A letter from founders of 1960s Students for a Democratic Society (SDS) was published in The Nation and began: “On April 13, 2020, Senator Bernie Sanders urged his supporters to vote for the presumptive Democratic nominee, former vice president Joe Biden. Writing as founders and veterans of the leading New Left organization of the 1960s, Students for a Democratic Society, we welcome Bernie’s wise choice—but we are gravely concerned that some of his supporters, including the leadership of Democratic Socialists of America, refuse to support Biden, whom they see as a representative of Wall Street capital.
“… Now it is time for all those who yearn for a more equal and just social order to face facts. All of us have charged for years that Trump is the leader of an authoritarian party that aims for absolute power; rejects climate science; embraces racism, sexism, homophobia, and violence; holds the democratic process in contempt; bids to take over the entire federal judiciary; represses voting rights; and violates plain human decency on many fronts. These are the grounds for our solemn determination: A common effort to unseat him is our high moral and political responsibility.”
Will today’s Democratic Socialists listen? Thus far the Democratic Socialists of America have stood by what they tweeted at the end of April: “We are not endorsing [Joe Biden].”
It is time for anyone who is opposed to Donald Trump to come to grips with the fact his administration is destroying our democracy and maligning every decent human value. Time for everyone, including the most left-wing in our society, to accept if Trump is reelected any ideal they stand for, any program they support, will be lost for generations to come. Time to wake up to the reality that no Democrat, for that matter no candidate, will ever be perfect. No third party has a chance of winning in our country and the choice we face on Nov. 3 is between Trump and Biden. Which one will give you a better chance of moving forward the programs/ideas you espouse and claim to be fighting for?
This year, Sanders made his choice and made it much quicker and clearer than in 2016. He seemingly found it easier as his personal relationship with Biden is so much better than the one he had with Hillary Clinton. We know so much of politics is personal. It is about the willingness to trust in the basic decency of the person you are supporting and in 2020 he clearly trusts in the basic decency of Biden.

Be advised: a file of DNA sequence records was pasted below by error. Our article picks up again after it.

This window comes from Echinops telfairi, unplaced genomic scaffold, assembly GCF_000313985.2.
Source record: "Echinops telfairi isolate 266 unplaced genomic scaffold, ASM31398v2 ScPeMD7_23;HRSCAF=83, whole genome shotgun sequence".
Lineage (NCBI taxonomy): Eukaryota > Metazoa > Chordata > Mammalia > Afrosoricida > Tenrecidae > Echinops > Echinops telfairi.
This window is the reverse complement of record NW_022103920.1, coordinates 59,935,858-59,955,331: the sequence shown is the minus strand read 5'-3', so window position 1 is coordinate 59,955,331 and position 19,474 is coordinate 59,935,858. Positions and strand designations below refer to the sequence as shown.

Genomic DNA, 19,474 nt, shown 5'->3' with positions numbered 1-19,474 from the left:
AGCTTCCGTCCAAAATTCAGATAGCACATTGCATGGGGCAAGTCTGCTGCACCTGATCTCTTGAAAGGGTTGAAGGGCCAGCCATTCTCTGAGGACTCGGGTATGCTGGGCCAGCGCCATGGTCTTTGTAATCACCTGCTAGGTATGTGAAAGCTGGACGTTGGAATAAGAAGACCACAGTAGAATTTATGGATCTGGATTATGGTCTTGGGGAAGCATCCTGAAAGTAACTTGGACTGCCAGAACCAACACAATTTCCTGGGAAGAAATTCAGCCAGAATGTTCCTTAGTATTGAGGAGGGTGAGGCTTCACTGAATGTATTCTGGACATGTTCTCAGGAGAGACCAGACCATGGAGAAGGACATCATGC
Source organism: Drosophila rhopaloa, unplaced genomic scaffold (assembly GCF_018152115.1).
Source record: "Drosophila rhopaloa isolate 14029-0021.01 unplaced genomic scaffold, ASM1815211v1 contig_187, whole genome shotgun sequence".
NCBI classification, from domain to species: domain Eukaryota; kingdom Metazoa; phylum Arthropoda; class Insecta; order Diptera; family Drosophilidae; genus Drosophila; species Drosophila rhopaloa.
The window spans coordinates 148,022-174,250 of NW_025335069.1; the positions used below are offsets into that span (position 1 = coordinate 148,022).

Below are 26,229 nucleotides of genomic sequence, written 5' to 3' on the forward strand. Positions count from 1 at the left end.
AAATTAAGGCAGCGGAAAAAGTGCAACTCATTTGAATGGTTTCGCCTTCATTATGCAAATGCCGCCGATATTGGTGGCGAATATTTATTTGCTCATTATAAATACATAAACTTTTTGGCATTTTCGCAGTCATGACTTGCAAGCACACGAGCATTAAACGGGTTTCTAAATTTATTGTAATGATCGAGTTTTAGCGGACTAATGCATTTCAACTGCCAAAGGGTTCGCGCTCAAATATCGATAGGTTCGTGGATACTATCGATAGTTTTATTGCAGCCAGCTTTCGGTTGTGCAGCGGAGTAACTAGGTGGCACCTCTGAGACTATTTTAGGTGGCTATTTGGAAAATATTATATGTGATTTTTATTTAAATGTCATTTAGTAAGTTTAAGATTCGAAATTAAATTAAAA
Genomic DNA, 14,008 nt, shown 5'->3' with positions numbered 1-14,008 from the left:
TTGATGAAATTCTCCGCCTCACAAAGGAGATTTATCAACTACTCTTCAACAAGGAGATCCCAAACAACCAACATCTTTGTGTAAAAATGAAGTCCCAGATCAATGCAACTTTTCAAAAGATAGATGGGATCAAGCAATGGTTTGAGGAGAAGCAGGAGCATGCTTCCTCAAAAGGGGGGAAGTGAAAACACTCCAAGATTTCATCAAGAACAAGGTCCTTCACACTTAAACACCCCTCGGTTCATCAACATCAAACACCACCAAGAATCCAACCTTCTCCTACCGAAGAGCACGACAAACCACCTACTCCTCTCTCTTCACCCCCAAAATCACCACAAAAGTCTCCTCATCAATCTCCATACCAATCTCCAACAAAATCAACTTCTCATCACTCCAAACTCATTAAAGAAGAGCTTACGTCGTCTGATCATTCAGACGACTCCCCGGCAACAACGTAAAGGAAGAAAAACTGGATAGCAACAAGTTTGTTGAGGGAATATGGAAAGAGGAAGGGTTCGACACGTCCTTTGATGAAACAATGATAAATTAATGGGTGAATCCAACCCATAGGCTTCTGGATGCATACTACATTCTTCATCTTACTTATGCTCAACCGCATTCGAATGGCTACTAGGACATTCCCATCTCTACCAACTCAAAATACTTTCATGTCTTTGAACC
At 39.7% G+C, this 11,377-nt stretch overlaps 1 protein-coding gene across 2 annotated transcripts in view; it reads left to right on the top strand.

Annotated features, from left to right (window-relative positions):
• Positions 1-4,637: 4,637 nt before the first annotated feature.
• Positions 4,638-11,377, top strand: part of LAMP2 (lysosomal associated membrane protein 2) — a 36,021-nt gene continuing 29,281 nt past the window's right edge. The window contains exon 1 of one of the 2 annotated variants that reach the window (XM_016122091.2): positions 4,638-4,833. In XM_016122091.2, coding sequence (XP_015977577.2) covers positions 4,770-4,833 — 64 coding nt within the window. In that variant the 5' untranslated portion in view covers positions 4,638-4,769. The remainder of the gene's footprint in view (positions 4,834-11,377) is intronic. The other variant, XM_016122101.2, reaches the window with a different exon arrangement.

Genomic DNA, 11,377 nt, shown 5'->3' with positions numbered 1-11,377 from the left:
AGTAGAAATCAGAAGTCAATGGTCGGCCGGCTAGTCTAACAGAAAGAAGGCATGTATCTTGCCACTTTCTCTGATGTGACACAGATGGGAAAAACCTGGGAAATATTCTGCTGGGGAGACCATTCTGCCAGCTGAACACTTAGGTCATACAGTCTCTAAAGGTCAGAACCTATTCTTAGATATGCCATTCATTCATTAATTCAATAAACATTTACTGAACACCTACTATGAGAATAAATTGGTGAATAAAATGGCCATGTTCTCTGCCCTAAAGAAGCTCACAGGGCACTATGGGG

The debate now among the left and far-left of the Democratic Party (Democratic Socialists) and the more moderate wing of the party as represented by Biden and groups like Third Way, will be what statements end up in the Democratic platform. It seems Sanders has already conceded the term Medicare-for-All as he proposed it will not be in the platform. More than likely there will be a plank calling for a government option added on to the Affordable Care Act and maybe even the words ‘working toward universal healthcare.’ Then there will be an environmental plank and many progressives and moderates don’t want the term ‘Green New Deal’ to appear in the platform.
Party platforms don’t mean much but they can become a target for the opposing party to use in the campaign. It is clear the people Democrats need to win in the six or so targeted states don’t like those terms. They fear them, rightly or wrongly.
This election will be about a few things. It will clearly be a vote on how people see Donald Trump and whether they have had enough of his bombast and self-aggrandizement and his mishandling of the COVID-19 epidemic. It will also be about three issues and who can best serve voters own interests in the areas of healthcare, education and the economy. Using the right words and targeting tools Democrats can win the fight on the issues. Trump will defeat himself on whether people want another four years of him.
Peter Rosenstein is a longtime LGBTQ rights and Democratic Party activist. He writes regularly for the Blade.
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